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Key question

Discussion in 'Technique [BG]' started by Dragzole, Nov 16, 2013.

  1. how does a(R-#2-4-b5) progression sound minor when it isnt in the minor scale? Like Am I Evil or Hey man nice shot?
  2. FretlessMainly


    Nov 17, 2010
    OK, you've used scale degrees to describe a chord progression, so we have no idea of the types of chords you are describing; hence, difficult to explain what it sounds like.

    Example using Dom7: C7 D#7 F7 Gb7.

    It suggests a chord progression based on Locrian, but again, without more clear context we're just flailing in the dark.
  3. megafiddle


    May 25, 2011
    Probably the strong root sound in the I and bIII ( R and #2 ) chords.

    Green Onions also can sound minor even when played with all major chords.

  4. megafiddle


    May 25, 2011
    I believe "R-#2-4-b5" refers to I #II IV bV.

  5. FretlessMainly


    Nov 17, 2010
    That's still ambiguous. I used Dom7 chords in my example above because you can't know the type of chord indicated if they are not diatonic to a key.

    Here's a specific example of how Major and minor are blurred and/or become clear or less clear due to context:

    Play the following two triple-stops back and forth:

    G string: 14th fret A
    D string: 12th fret D
    A string: 14th fret B

    and then

    G string: 14th fret A
    D string: 12th fret D
    A string: 13th fret Bb

    What you are playing is essentially Bmin7 to BbMaj7, but what you may hear (in the absence of other instruments) is G Major to G minor. So, voicings sound the way they sound in context of the other things happening (or, in this case, not happening).
  6. yeah i think your right about the locrian mode thing. Thx, as for specific keys id say like (E-G-A-A#)
  7. megafiddle


    May 25, 2011
    So are those major chords in the key of E, then?
    That is what I was assuming.

  8. FretlessMainly


    Nov 17, 2010
    Let's make things nice and sparkling clear. I mentioned locrian not a as modal center but as a fundamental concept that might explain the chord changes you suggested. A set of chords based on a locrian concept. But your progression is not, in any fundamental way, locrian.

    While you might think me to be drifting into the literal or the absurd; no. Modes are not what many of you think they are. A chord progression of I #II IV bV is not modal, per se. It is only suggestive of a basis in locrian modality.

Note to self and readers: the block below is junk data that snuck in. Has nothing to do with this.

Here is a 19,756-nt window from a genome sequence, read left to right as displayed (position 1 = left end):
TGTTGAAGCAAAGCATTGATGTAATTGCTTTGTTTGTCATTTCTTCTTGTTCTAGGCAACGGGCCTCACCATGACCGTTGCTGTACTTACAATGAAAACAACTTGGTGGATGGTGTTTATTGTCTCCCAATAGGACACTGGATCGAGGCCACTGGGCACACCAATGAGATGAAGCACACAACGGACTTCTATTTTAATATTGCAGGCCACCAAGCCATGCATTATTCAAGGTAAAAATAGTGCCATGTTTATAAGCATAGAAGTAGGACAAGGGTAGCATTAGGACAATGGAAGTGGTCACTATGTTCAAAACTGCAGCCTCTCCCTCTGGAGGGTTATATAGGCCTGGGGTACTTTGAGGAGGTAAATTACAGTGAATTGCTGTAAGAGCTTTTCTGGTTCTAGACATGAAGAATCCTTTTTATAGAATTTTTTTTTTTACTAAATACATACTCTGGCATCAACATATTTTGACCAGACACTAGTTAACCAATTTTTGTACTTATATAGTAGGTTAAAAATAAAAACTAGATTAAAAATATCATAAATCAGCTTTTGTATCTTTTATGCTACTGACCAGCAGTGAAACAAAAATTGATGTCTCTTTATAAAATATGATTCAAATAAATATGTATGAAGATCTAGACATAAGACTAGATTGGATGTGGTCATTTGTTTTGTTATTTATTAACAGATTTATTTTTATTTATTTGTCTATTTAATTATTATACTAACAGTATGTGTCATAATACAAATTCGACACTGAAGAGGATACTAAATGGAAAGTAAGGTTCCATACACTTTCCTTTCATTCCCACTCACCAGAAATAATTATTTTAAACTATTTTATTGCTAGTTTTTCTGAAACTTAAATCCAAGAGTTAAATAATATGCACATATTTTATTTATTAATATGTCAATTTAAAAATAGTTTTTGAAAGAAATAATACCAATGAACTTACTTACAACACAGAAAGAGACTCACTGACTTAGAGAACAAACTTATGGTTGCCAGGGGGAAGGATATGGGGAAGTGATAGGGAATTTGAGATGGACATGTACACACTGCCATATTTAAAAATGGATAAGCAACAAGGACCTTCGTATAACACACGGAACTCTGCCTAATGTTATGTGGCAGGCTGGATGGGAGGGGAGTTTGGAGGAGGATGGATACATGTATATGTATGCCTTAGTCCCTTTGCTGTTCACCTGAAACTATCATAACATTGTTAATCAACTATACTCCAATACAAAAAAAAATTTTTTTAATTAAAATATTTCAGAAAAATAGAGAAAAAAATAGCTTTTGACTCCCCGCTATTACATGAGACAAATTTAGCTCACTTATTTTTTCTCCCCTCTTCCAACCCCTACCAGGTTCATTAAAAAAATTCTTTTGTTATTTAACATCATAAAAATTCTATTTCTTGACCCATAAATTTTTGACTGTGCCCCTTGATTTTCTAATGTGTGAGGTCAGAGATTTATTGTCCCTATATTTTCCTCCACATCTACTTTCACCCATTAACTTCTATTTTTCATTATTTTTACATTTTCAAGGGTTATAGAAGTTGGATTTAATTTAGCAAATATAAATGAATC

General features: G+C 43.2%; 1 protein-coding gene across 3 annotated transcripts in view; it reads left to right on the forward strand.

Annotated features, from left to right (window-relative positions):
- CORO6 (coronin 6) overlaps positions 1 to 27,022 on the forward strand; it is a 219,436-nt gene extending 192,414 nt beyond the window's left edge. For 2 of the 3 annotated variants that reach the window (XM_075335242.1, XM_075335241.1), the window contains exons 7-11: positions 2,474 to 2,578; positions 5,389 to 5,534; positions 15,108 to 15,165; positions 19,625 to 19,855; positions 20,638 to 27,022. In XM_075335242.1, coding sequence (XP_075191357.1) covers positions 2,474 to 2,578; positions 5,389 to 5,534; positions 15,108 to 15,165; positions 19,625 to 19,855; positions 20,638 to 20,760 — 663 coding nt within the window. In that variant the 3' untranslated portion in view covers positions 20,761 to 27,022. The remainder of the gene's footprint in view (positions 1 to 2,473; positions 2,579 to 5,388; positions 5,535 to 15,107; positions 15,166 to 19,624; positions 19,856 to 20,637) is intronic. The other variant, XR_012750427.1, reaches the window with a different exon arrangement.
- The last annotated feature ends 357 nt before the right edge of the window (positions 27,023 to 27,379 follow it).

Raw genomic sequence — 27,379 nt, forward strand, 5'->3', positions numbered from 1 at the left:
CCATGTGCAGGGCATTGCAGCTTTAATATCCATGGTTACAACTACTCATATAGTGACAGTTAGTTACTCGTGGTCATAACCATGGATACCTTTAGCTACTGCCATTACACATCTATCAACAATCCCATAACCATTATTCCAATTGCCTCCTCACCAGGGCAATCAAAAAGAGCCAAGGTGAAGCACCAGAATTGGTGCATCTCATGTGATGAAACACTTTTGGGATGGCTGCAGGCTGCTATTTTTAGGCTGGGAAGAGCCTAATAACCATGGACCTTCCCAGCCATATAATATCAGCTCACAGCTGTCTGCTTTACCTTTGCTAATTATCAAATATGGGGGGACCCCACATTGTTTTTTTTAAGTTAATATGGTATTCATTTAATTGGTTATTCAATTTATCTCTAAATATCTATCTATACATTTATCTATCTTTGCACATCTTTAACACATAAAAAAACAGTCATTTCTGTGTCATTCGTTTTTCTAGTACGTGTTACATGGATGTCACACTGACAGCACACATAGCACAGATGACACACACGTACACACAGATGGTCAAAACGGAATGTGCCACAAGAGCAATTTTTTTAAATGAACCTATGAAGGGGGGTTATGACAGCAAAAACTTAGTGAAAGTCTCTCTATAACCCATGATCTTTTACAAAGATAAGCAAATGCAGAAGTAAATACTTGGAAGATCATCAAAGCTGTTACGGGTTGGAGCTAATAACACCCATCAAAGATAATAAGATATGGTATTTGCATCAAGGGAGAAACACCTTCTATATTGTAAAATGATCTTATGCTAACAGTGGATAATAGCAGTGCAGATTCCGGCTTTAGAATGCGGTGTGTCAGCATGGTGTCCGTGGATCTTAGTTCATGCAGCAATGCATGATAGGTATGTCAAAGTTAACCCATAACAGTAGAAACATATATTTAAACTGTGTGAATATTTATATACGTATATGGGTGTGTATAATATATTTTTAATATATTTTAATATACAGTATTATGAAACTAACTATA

Modal music is defined as a tonal center over which the melodic scale is not the most conventially used scale is utilized. For example, a piece of music centered on Dminor over which one plays a dorian scale or a phrygian scale. Dmin7 is the I chord in these scenarios, which is the important concept here.

    A large number of members here would love to convince you otherwise for various reasons. I have no agenda other than to try to further truth.
  9. FretlessMainly


    Nov 17, 2010
    What Major chords? You didn't clearly indicate what chords to which you are referring nor to which post.
  10. My $0.02 here:

    The song "Hey Man Nice Shot" has a bass line that goes E, G, A, Bb, back to A, repeat.

    That G is really a flat 3rd, rather than a sharp 2nd. A flat 3rd is indeed in a minor key, just as G is the 3rd note in an E minor scale. So there's one mystery solved.

    Now for the Bb:

    The Bb is the sole difference between the E Minor Pentatonic scale and the E "Blues Scale". It's an added note used primarily as a passing tone. So while the songwriters could have been influenced by the scale, as it's something many bassists and guitarists learn early on, even when playing them as a major chord or a power chord, it's not necessary or even advisable to think of that Bb chord as part of a key or scale.

    And Ritchie Blackmore had the same idea 40 years ago with "Smoke On The Water". Precedence trumps theory, every time. :)
  11. megafiddle


    May 25, 2011
    Was referring to post immediately above:

    "yeah i think your right about the locrian mode thing. Thx, as for specific keys id say like (E-G-A-A#)"

    I am wondering if these are chords, or bass notes beneath a single chord.

    Dragzole's original question did say "progression", although it didn't use chord symbols.
    So I am not sure.

  12. FretlessMainly


    Nov 17, 2010
    Yes, a fair number of questions remain. The term "progression" should be reserved for chords, not notes, but a series of notes seems more like it's the case here.
  13. tbirdsp

    tbirdsp Supporting Member

    Sep 18, 2012
    Omaha, NE
    The other guys are talking way more theory than I know - but

    Just reading these as single notes #2 is the same as a minor 3rd (b3) and both that and the b5 are part of the blues scale (minor pentatonic + b5). Not sure why you think it's not a minor scale.
  14. It either sounds minor or it doesn't

    And as mentioned in other posts above the context is important

    I use to get hung up about theory and things either fit on this or that, but eventually I just got overwhelmed

    My teacher at the time explained he had a similar learning experience and it eventually comes down to using the ears and music is what it sound like irrespective of how we try to rationalise it within an academic or theoretical framework.

    A sharp major second though is a minor third and in spite of what sits on top it looks like it should sound minor of we use the post above as a theoretic reference point..... Lol... God help us...

  15. Bassist4Eris

    Bassist4Eris Frat-Pack Sympathizer

    Aug 11, 2012
    Upstate NY, USA
    For God's sake people, this! ^^^

    /thread already! :rolleyes:
  16. Has tritone. Sounds minor. Done.